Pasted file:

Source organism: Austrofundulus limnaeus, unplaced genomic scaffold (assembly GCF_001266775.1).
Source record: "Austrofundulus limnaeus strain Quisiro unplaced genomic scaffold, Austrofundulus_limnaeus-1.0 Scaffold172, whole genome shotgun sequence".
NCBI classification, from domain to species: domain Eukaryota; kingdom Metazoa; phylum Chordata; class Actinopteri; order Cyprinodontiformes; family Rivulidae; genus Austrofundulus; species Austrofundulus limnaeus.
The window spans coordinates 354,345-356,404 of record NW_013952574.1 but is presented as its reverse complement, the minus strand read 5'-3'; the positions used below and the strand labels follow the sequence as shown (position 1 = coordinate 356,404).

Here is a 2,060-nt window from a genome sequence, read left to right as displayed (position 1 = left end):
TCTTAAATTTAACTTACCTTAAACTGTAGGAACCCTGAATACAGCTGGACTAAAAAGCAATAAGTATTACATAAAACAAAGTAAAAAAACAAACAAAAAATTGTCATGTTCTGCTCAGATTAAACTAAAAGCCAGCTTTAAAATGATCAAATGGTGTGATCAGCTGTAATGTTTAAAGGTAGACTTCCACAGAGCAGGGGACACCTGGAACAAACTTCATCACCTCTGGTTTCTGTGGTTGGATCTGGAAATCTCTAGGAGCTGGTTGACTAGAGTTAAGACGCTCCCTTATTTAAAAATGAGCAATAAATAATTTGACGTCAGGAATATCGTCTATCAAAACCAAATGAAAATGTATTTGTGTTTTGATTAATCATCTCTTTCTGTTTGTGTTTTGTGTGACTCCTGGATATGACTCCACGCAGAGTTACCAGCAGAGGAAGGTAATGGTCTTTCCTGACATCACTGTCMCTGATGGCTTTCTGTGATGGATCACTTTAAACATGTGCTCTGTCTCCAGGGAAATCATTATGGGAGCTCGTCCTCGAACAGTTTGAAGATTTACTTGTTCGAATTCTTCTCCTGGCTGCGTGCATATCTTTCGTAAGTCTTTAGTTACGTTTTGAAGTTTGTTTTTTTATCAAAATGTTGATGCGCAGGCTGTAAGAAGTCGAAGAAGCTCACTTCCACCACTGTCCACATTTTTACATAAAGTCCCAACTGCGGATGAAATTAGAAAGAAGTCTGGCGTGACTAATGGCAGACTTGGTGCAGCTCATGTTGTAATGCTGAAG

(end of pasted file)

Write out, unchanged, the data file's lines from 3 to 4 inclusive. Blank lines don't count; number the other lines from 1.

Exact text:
NCBI classification, from domain to species: domain Eukaryota; kingdom Metazoa; phylum Chordata; class Actinopteri; order Cyprinodontiformes; family Rivulidae; genus Austrofundulus; species Austrofundulus limnaeus.
The window spans coordinates 354,345-356,404 of record NW_013952574.1 but is presented as its reverse complement, the minus strand read 5'-3'; the positions used below and the strand labels follow the sequence as shown (position 1 = coordinate 356,404).